Are Running Backs Running Out of Time?

By Roshan Nagaram | November 29, 2020

On 9/1/2020, multiple reports came out that the New Orleans Saints were looking to trade Alvin Kamara due to disagreements over his potential contract extension. Kamara wasn’t the only one having trouble. Just recently Leonard Fournette was released, not even traded, by the Jacksonville Jaguars. Dalvin Cook on the Minnesota Vikings was still awaiting his own contract extension. These 3 running backs share 2 common factors with one another, they were at one point all exceptional running backs and they were all drafted in the 2017 draft class. How can it be then that only 3 years into their playing careers, the teams that drafted these elite players refuse to re-sign them to mega extensions as seen in other positions. It is no secret that the importance of the running back position has dwindled over the last decade. No team currently would ever consider trading all their picks for Ricky Williams, but twenty years ago that's just what the Saints did. Why is this true?

The answer lies in multiple factors. The first major factor being the lifespan of a running back. Running back and other high contact positions such as linebacker have shorter lifespans due to wear and tear. In fact the average lifespan of a Running Back is 2.57 years while the league average is 3.3 years. Due to the heavy contact, a single running back can no longer serve as the focal point of the offense unless that running back has pass-catching abilities. The reason for this can be explained by the fact that only a handful running backs have ever reached 370 carries in a season in all the years of the NFL without getting injured or becoming less productive. Coaches understand this and as a result have decided to build around more sustainable pieces such as the quarterback and offensive line. The second factor is the modern rule changes in the NFL. Fans want to see quarterbacks throw for 500 yards and have 40 point games. As a result, the rules favor the pass offense. Coaches have taken notice and as a result according to FiveThirtyEight “League Wide passing attempts per game have risen from 32.3 in 2008 to 34.2” in 2018. As the game continues to evolve, the running back just becomes less important to a team’s success. All of these factors lead to a crucial metric that encompasses the issue at hand: Wins above replacement. This metric is the reason why quarterbacks are paid the way they are and running backs paid the way they are. The average WAR for a running back is .1 according to PFF, that is the lowest among the skill positions. Furthermore, this value has the lowest variation, meaning the Running Back WAR is consistently low. For a better picture, the last two MVPs that were RB’s, Adrian Peterson and LaDainian Tomlinson had WAR of .3 and .34 respectively. For comparison the average WAR according to an MIT study of wide receivers was .28, meaning than average WR was almost just as valuable as a League MVP runnin back. With these data points available it makes sense that the value of Running Back is falling, but exactly how much it falls only time will tell.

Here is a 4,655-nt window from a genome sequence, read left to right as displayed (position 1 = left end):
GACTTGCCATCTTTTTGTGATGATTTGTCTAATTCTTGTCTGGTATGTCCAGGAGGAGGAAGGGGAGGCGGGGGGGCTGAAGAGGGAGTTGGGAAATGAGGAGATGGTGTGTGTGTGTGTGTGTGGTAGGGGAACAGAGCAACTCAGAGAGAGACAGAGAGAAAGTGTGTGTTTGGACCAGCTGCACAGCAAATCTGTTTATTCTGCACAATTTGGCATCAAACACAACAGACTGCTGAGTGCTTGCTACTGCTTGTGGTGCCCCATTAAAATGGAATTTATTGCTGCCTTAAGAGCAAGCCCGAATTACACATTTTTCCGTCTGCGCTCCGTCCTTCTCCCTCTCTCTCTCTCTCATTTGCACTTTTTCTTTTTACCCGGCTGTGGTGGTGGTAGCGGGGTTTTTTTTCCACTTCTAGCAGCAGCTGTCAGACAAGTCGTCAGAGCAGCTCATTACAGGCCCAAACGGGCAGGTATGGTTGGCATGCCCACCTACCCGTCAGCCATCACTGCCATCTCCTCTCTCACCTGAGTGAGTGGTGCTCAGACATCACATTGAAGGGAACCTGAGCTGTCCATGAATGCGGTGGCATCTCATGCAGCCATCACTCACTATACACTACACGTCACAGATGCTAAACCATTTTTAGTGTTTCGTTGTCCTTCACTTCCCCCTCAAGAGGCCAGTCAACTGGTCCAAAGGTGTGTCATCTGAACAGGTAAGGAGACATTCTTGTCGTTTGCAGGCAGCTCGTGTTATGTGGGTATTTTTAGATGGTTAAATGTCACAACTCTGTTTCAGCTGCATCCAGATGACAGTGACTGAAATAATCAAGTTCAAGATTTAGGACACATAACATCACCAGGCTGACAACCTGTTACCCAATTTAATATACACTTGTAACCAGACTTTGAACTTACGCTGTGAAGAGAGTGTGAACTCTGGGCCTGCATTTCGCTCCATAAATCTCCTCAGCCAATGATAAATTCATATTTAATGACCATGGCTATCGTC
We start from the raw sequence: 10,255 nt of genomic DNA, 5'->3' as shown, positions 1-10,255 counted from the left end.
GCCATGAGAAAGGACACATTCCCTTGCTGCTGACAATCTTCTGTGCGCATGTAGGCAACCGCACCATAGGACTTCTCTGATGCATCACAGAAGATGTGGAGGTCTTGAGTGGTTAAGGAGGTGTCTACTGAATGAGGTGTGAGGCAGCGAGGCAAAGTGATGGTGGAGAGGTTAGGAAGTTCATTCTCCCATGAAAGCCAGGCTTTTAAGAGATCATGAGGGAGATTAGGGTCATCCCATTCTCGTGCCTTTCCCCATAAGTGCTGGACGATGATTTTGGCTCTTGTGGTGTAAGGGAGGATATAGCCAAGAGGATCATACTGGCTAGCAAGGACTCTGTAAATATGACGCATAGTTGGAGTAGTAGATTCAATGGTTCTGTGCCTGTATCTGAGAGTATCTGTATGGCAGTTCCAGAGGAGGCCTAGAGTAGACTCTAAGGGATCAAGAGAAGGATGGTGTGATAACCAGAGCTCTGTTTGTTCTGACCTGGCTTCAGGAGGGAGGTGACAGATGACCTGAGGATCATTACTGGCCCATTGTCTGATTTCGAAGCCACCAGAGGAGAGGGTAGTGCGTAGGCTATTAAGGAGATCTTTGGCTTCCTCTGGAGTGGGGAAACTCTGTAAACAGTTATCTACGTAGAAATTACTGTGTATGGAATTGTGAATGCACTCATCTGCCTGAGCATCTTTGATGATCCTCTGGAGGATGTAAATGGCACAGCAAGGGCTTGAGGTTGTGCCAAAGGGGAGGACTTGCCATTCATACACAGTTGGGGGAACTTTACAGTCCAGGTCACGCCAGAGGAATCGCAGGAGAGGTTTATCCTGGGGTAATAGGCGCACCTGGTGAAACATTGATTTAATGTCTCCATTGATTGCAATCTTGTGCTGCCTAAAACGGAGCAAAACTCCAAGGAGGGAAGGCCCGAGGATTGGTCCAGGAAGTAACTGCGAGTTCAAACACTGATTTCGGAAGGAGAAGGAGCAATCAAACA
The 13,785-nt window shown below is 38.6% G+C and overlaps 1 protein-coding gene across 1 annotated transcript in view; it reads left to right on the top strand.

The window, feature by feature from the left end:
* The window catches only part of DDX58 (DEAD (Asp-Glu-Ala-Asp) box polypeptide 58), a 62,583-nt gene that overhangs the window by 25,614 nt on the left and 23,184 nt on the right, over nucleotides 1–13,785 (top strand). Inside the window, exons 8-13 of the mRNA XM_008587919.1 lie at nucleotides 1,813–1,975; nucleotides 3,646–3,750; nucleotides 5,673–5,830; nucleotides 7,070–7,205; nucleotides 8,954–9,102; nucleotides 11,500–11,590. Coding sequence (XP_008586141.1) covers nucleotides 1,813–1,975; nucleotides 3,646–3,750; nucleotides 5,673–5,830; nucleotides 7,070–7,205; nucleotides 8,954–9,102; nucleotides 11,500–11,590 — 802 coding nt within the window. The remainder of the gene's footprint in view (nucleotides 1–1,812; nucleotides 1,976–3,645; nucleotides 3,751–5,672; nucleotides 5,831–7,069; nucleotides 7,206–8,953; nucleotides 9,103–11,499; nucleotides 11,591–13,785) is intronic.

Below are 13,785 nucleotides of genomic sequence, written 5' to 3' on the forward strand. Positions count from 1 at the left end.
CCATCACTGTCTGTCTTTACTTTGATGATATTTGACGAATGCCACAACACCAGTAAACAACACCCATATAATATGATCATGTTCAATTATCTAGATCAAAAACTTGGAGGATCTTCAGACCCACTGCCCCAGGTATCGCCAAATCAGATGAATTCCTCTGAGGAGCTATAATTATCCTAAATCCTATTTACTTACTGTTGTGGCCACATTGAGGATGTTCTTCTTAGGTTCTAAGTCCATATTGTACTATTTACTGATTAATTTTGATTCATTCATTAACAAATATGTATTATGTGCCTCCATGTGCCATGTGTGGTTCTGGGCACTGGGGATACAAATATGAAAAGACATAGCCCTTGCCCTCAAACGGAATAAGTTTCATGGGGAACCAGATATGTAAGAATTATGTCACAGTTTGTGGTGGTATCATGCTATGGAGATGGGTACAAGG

So is there anything that running backs can do to increase their payday. The answer is going to obviously lie in the highest paid running back: Christian Mccaffrey, who makes 16 million a year. Why is he getting this much money? Simple, he is a wide receiver and a running back, and in the modern NFL offense that is what makes money. In his contract year of 2019, Mccaffrey had a whopping 116 receptions, a team high for the Panthers that season. Now you might be saying that those receptions were inflated due to quarterback dump offs. However, Mccaffrey despite where he caught the ball, was able to average an amazing 8.7 yards across those 116 receptions. This allowed him to have a 1000 yard receiving and rushing season. Keep in mind that only top Wr’s are expected to have 1000 yard receiving seasons. Mccafrey is special in that he does not only run the flat route but is also capable of running an efficient slant and post route. These abilities allowed him to be a focal point of the panthers offense. The Panthers saw this, fantasy owners saw this, and casual fans saw this. If running backs want to get those huge contracts they need to focus on extending their pass catching abilities. If they can do this, they can truly create something special, athletes who can catch the ball in space and using their built in elusiveness to gain yards after the catch. The era of the dual Wide Receiver - Running Back is upon us.